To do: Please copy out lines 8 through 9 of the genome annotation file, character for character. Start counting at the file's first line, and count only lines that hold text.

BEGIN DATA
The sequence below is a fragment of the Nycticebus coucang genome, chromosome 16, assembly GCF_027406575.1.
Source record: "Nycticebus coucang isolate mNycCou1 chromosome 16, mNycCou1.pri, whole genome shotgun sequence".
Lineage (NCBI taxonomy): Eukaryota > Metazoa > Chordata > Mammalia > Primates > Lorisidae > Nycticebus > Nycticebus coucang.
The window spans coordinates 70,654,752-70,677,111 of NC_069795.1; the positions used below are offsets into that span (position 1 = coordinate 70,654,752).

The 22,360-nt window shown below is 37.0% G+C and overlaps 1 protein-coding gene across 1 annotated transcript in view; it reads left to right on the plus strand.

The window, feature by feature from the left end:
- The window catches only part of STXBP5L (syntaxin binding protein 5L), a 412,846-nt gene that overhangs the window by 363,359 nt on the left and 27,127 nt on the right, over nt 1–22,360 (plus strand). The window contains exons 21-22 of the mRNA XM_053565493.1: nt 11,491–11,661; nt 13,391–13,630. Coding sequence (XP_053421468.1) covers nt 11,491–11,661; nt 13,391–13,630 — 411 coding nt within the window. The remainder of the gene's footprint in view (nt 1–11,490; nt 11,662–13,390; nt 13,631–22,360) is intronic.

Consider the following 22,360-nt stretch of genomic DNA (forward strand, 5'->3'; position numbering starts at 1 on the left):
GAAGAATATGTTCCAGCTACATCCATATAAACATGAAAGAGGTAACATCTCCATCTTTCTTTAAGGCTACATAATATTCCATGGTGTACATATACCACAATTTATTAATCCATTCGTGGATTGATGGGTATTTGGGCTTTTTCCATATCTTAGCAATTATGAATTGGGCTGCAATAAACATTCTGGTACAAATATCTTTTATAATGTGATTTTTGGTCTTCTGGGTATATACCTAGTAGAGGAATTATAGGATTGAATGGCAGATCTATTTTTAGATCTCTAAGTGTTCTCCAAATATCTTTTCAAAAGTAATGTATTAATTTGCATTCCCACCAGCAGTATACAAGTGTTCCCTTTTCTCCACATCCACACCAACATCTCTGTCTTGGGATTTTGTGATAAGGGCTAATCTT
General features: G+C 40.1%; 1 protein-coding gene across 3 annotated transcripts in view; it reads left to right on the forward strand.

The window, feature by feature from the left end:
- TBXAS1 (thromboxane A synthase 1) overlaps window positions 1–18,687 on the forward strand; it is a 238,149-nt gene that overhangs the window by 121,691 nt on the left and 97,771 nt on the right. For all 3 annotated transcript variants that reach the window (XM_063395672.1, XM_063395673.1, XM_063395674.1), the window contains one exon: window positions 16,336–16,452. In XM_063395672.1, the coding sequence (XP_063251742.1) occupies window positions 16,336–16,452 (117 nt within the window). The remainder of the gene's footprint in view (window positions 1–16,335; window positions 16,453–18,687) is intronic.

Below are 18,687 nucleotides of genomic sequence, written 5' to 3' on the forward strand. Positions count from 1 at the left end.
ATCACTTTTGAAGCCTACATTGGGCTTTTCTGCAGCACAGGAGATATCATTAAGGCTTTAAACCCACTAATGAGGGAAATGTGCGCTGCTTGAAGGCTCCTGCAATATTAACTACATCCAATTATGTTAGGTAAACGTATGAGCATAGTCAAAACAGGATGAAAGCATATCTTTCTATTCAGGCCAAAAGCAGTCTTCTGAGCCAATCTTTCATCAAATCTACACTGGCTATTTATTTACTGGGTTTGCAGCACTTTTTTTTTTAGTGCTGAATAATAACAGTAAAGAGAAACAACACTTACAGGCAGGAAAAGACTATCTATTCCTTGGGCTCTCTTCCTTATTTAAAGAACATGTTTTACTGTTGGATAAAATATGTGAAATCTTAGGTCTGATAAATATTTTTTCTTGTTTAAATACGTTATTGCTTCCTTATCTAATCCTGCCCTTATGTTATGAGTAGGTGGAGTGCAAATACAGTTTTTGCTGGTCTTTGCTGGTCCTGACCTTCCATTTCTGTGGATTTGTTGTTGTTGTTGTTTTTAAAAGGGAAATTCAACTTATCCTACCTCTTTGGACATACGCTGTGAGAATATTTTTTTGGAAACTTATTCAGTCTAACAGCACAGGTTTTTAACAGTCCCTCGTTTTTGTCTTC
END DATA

Consider the following 22,360-nt stretch of genomic DNA (forward strand, 5'->3'; position numbering starts at 1 on the left):
GAAGAATATGTTCCAGCTACATCCATATAAACATGAAAGAGGTAACATCTCCATCTTTCTTTAAGGCTACATAATATTCCATGGTGTACATATACCACAATTTATTAATCCATTCGTGGATTGATGGGTATTTGGGCTTTTTCCATATCTTAGCAATTATGAATTGGGCTGCAATAAACATTCTGGTACAAATATCTTTTATAATGTGATTTTTGGTCTTCTGGGTATATACCTAGTAGAGGAATTATAGGATTGAATGGCAGATCTATTTTTAGATCTCTAAGTGTTCTCCAAATATCTTTTCAAAAGTAATGTATTAATTTGCATTCCCACCAGCAGTATACAAGTGTTCCCTTTTCTCCACATCCACACCAACATCTCTGTCTTGGGATTTTGTGATAAGGGCTAATCTT